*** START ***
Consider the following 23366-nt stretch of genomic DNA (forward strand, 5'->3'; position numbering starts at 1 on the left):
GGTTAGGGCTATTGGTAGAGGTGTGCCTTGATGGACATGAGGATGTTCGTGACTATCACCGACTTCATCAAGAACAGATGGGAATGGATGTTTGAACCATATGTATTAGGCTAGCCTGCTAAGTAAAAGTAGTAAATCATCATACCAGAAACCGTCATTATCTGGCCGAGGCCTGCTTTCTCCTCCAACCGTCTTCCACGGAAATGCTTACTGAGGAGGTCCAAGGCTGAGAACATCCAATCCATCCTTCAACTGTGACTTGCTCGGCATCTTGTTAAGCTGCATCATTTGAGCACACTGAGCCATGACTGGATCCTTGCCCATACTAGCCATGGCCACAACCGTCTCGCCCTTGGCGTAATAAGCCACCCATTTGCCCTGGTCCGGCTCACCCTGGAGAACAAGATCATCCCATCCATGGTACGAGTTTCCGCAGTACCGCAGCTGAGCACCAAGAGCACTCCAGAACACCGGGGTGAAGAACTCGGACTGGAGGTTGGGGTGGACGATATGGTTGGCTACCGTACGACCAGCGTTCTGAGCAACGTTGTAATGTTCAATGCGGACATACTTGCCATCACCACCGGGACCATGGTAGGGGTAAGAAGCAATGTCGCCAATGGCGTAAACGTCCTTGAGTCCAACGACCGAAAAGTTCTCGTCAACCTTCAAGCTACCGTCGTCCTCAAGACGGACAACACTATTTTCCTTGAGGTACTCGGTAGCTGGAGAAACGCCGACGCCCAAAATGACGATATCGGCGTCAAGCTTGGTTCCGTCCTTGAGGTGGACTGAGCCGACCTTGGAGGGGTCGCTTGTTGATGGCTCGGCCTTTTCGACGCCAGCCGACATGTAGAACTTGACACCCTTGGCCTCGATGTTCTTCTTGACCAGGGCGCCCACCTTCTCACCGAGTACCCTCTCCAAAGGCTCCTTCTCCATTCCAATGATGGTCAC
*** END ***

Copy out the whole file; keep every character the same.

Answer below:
Consider the following 23366-nt stretch of genomic DNA (forward strand, 5'->3'; position numbering starts at 1 on the left):
GGTTAGGGCTATTGGTAGAGGTGTGCCTTGATGGACATGAGGATGTTCGTGACTATCACCGACTTCATCAAGAACAGATGGGAATGGATGTTTGAACCATATGTATTAGGCTAGCCTGCTAAGTAAAAGTAGTAAATCATCATACCAGAAACCGTCATTATCTGGCCGAGGCCTGCTTTCTCCTCCAACCGTCTTCCACGGAAATGCTTACTGAGGAGGTCCAAGGCTGAGAACATCCAATCCATCCTTCAACTGTGACTTGCTCGGCATCTTGTTAAGCTGCATCATTTGAGCACACTGAGCCATGACTGGATCCTTGCCCATACTAGCCATGGCCACAACCGTCTCGCCCTTGGCGTAATAAGCCACCCATTTGCCCTGGTCCGGCTCACCCTGGAGAACAAGATCATCCCATCCATGGTACGAGTTTCCGCAGTACCGCAGCTGAGCACCAAGAGCACTCCAGAACACCGGGGTGAAGAACTCGGACTGGAGGTTGGGGTGGACGATATGGTTGGCTACCGTACGACCAGCGTTCTGAGCAACGTTGTAATGTTCAATGCGGACATACTTGCCATCACCACCGGGACCATGGTAGGGGTAAGAAGCAATGTCGCCAATGGCGTAAACGTCCTTGAGTCCAACGACCGAAAAGTTCTCGTCAACCTTCAAGCTACCGTCGTCCTCAAGACGGACAACACTATTTTCCTTGAGGTACTCGGTAGCTGGAGAAACGCCGACGCCCAAAATGACGATATCGGCGTCAAGCTTGGTTCCGTCCTTGAGGTGGACTGAGCCGACCTTGGAGGGGTCGCTTGTTGATGGCTCGGCCTTTTCGACGCCAGCCGACATGTAGAACTTGACACCCTTGGCCTCGATGTTCTTCTTGACCAGGGCGCCCACCTTCTCACCGAGTACCCTCTCCAAAGGCTCCTTCTCCATTCCAATGATGGTCAC